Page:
- What skills does a candidate need to perform well in this role?
- Name a few challenges that a candidate may face in this position?
- Is this a new position?
- What training opportunities do you offer to employees?
- How does the company evaluate the performance of employees?
- Can you discuss how your role has changed since you've started working for the organization?
- Where do you see the company going in the next three to five years?
- What is the most exciting part about working in this role?
- What is a typical career path for someone working in this position?
9. Watch your body language
Give the interviewer your undivided attention by sitting straight and giving them eye contact. These signals show that you're engaged with the interviewer and you're intrigued by the information they're providing to you. Take deep breaths to remain calm and focused on the interviewer when answering their questions.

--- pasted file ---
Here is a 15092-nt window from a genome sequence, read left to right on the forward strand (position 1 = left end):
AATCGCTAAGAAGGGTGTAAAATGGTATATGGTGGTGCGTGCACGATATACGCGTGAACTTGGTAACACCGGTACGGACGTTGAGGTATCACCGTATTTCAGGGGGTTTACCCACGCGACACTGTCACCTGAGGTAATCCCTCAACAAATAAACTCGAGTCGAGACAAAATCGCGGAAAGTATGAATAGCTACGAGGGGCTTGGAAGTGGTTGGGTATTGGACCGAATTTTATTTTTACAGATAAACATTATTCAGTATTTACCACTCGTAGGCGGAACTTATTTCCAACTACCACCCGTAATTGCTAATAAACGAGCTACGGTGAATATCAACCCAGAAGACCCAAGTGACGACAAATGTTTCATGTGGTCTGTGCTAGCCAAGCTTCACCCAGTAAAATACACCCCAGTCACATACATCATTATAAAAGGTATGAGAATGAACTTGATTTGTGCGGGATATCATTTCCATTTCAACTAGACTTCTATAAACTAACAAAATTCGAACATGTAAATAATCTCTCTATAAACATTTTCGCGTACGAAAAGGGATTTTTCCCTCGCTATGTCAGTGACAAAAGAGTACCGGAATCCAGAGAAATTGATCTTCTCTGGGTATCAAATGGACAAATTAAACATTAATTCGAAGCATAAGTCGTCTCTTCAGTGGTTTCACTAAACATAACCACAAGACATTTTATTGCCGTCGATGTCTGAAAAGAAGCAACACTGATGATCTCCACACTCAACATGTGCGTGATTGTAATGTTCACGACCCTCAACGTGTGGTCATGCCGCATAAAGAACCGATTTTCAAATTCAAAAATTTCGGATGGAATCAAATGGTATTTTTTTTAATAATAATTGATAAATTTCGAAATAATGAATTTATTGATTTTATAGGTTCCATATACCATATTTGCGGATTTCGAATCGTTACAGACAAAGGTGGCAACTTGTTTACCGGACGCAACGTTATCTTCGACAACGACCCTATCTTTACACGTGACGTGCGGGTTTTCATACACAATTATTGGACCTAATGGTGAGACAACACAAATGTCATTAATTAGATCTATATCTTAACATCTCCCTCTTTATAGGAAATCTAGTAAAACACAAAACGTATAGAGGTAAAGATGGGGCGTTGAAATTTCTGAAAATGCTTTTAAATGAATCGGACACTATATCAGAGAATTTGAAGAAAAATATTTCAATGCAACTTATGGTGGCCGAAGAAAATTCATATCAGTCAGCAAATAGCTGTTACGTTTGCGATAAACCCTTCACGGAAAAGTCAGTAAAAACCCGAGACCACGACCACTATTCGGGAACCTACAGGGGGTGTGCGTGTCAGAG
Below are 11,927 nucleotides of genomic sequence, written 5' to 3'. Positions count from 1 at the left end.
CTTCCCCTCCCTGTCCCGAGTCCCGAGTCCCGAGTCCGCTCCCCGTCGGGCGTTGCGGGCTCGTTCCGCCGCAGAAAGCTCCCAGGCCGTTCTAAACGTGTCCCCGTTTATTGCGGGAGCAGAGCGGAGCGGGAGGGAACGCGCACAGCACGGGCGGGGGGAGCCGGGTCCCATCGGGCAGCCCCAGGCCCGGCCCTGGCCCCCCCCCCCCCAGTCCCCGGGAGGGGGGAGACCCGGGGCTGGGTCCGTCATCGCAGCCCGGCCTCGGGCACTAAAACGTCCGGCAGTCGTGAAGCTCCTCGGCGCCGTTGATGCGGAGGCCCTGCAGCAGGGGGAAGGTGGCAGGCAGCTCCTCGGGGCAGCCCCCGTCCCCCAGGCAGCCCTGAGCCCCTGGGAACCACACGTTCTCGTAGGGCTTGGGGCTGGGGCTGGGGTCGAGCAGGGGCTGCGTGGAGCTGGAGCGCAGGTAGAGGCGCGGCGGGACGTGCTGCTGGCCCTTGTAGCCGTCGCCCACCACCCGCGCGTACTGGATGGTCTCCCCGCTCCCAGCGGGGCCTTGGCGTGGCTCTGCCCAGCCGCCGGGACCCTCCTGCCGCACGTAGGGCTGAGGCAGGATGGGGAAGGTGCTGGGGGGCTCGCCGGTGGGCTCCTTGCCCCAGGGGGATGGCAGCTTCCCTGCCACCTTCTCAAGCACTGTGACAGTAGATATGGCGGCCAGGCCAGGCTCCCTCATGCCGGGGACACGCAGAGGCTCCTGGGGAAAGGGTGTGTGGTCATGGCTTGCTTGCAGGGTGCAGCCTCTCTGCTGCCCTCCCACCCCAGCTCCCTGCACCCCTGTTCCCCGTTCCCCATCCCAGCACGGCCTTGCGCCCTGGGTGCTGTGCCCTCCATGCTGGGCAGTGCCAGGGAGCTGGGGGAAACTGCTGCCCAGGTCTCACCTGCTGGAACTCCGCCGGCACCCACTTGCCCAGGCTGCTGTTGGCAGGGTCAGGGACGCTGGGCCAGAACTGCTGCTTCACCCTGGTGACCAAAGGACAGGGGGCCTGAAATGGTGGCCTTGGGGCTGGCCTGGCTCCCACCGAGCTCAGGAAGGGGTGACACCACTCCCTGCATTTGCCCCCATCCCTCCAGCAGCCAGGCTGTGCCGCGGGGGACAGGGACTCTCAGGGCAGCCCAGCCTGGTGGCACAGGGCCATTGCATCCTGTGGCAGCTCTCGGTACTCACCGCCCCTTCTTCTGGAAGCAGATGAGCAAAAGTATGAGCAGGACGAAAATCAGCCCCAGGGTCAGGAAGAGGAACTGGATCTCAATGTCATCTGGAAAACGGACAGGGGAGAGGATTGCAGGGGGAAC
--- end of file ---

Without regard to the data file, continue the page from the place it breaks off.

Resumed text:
10. Engage in casual conversation
Speak with the interviewer briefly about their hobbies and interests outside of the workplace. This discussion shows that you're trying to build an authentic connection with them.
11. Reiterate your interest in the position
At the end of your interview, reiterate that you're interested in the position and thank the interviewer for speaking to you. The interviewer should provide you with more details about the next steps if they're interested in speaking with you further. Send a follow-up email 24 to 48 hours after the interview to underline the insight you got from the interview and get an update on your candidacy.